Veronese, and most later artists, dress Adonis in red, symbolising the blood that will be shed when he dies.
Titian takes us further into Ovid’s story, in his earlier painting Venus and Adonis, from about 1555-60. With the young Cupid asleep, cradled in a tree, Adonis wants to go hunting. He has his spear in his right hand, and his hounds on leashes held in his left. But Venus is terrified of what will happen, restraining him and telling the story of Atalanta and Hippomenes.
Peter Paul Rubens skilfully reversed Titian’s composition in his Venus and Adonis from the early seventeenth century. Adonis is now trying to depart to the left, with his back to the viewer, which brings the beauty of Venus into full view, and strengthens the triangular composition. It also provides a natural place for Cupid, holding onto to Adonis’s leg to stop him from going to his death. Cupid’s quiver, left on the ground behind him, is a reminder of the origin of the relationship.
The manner of Adonis’s fatal wounding is, of course, a piece of poetic justice: those who live by the sword, die by the sword, and the retribution for his adulterous relationship with the goddess Venus (the wife of Vulcan) is to be gored in the groin. This was clearly no scene for the visual explicitness of a painting!
Hendrik Goltzius painted this breathtakingly foreshortened projection of the Dying Adonis (1609) on a square canvas stood on one corner, to frame the figure tightly. A token splash of blood on his thigh is matched by crimson anemone flowers, although Venus hasn’t yet arrived on the scene, and is at the apex, still in her chariot. Beside Adonis is his spear, although there is no sign of boar’s blood on its tip.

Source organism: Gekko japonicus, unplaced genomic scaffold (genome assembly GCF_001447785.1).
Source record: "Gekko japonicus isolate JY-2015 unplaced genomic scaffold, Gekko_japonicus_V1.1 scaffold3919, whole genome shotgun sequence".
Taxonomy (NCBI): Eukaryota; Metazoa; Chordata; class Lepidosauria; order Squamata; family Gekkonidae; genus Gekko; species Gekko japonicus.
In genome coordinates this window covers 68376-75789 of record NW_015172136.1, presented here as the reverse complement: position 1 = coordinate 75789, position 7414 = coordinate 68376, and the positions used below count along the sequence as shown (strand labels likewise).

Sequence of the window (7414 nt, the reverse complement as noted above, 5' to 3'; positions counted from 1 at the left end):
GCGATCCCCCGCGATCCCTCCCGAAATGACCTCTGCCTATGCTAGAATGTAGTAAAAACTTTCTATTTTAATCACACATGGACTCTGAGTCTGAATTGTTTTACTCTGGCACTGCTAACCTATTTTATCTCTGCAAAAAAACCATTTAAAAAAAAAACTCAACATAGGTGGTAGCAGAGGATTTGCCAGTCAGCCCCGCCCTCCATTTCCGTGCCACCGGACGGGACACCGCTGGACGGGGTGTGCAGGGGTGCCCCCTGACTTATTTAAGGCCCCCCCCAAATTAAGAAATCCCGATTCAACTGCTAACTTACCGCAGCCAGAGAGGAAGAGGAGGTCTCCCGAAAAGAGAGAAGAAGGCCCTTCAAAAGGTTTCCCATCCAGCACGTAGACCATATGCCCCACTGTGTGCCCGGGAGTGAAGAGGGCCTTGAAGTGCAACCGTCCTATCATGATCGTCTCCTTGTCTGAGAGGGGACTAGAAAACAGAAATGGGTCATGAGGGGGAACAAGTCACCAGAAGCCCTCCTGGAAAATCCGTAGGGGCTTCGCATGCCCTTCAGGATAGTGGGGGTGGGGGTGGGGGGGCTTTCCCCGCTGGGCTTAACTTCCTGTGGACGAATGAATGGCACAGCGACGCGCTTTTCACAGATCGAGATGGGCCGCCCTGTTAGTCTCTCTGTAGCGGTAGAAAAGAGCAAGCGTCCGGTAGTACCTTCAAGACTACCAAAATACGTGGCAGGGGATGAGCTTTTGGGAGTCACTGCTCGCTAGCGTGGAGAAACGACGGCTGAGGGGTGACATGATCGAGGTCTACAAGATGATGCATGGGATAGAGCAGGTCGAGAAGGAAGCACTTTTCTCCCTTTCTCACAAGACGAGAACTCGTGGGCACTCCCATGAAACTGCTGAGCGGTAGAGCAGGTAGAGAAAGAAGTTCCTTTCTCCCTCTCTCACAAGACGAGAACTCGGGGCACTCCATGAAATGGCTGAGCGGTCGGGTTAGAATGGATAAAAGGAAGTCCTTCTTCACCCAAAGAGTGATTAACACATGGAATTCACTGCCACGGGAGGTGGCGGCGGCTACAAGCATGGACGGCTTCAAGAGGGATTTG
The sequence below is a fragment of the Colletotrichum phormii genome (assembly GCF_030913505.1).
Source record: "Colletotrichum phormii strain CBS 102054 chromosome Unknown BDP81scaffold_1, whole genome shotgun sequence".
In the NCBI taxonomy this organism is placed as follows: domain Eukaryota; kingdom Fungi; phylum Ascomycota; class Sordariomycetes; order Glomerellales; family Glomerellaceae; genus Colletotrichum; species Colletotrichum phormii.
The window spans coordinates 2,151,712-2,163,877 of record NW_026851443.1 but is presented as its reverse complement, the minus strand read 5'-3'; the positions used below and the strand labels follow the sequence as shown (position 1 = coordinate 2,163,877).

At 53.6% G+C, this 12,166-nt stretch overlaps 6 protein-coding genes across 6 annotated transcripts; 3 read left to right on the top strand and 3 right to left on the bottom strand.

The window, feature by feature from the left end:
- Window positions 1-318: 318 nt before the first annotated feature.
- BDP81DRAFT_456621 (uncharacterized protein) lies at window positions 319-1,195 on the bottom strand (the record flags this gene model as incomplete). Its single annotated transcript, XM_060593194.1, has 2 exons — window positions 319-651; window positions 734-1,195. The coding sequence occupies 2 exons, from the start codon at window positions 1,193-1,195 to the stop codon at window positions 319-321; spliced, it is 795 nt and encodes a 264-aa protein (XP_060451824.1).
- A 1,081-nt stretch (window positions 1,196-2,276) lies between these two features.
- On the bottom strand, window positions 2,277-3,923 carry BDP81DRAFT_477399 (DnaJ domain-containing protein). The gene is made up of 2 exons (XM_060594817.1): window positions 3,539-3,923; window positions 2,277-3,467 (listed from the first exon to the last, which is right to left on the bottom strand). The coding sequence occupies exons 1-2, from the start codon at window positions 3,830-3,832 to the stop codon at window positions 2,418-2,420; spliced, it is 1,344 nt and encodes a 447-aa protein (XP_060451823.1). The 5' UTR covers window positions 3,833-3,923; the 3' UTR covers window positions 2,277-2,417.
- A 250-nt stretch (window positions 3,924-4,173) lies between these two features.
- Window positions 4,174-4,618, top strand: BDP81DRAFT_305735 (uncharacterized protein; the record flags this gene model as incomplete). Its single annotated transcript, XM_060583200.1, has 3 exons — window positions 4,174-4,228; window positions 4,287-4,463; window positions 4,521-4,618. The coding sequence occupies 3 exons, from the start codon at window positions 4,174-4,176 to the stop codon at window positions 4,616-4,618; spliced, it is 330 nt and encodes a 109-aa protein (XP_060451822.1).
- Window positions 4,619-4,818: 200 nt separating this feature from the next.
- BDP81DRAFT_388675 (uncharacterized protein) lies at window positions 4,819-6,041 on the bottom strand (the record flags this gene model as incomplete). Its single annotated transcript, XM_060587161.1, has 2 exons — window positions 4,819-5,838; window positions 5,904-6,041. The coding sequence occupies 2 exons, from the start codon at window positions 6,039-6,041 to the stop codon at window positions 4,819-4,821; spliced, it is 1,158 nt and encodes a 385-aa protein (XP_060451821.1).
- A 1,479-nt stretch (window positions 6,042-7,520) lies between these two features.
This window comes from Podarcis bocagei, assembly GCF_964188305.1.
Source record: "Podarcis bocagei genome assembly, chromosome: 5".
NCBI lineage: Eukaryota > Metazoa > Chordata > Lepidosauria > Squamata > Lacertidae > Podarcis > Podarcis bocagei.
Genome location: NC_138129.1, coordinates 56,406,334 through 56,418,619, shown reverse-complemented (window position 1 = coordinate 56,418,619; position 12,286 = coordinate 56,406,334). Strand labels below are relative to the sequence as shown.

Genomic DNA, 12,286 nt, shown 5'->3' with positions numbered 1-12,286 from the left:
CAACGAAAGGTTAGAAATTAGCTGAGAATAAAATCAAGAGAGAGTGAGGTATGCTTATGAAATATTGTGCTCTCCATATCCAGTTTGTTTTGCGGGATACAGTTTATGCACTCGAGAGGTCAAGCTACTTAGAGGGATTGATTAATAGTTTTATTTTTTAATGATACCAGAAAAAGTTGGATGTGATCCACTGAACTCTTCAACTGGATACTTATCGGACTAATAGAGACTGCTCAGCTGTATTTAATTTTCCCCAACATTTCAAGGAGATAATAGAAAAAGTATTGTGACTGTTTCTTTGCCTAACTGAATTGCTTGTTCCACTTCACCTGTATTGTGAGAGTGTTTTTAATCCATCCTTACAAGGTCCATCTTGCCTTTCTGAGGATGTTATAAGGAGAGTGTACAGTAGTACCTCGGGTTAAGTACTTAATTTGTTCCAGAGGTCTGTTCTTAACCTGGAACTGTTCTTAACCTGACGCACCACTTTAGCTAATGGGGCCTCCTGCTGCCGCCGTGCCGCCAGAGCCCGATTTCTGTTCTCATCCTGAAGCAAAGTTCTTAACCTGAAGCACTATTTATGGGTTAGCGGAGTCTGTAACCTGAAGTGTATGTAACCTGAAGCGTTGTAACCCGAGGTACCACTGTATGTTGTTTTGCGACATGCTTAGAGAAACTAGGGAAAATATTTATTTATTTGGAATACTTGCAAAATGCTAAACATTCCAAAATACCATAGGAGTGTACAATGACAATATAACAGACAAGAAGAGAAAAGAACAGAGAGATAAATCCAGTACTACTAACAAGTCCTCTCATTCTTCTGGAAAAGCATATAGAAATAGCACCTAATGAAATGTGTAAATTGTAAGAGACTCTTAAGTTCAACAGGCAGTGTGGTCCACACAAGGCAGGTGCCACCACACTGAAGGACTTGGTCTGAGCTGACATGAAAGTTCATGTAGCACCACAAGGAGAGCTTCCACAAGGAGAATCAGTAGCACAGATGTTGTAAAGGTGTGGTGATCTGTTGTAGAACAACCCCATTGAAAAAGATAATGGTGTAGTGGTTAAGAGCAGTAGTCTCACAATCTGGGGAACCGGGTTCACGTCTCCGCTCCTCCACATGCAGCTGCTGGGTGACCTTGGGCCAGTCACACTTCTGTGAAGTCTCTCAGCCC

In or just before 1614, Rubens made this oil sketch of Venus Mourning Adonis, a more complex composition with the addition of three Graces, and the young Cupid at the right.
Rubens’ finished painting of The Death of Adonis was completed in 1614, and keeps the same composition. A rather portly Venus cradles her lover’s head (today you might even think that she knew about airway management!), as the Graces weep in grief with her. Rubens has been more generous with the young man’s blood, which is splashed around his crotch, and spills out onto the ground, where the hounds are sniffing it. The fateful spear rests under Adonis’s legs.
I particularly like Cornelis Holsteyn’s Venus and Cupid Lamenting the Dead Adonis from 1647. Although he is coy about showing much blood, his arrangement of Adonis’s body is novel, and his use of colour very apt. Venus sheds real tears as she is about to sweep her lover into her arms, and in the distance is the shadow of a wild boar with the hounds in chase.
Marcantonio Franceschini is one of the few artists to show The Metamorphosis of the Dead Adonis, in this painting from about 1700. Venus is sprinkling a jar of nectar over the corpse of her lover, and anemones are already bursting into bloom.
I hope that these wonderful paintings have brought Book 10 to a visually-rich conclusion. In the next article in this series, marking the start of Book 11, Ovid tells of another death, for which I will have more superb narrative paintings. And we are still only two-thirds of the way through the Metamorphoses.
The English translation of Ovid above is taken from Ovid. Metamorphoses. Tr. Brookes More. Boston. Cornhill Publishing Co. 1922, at Perseus. I am very grateful to Perseus at Tufts for this.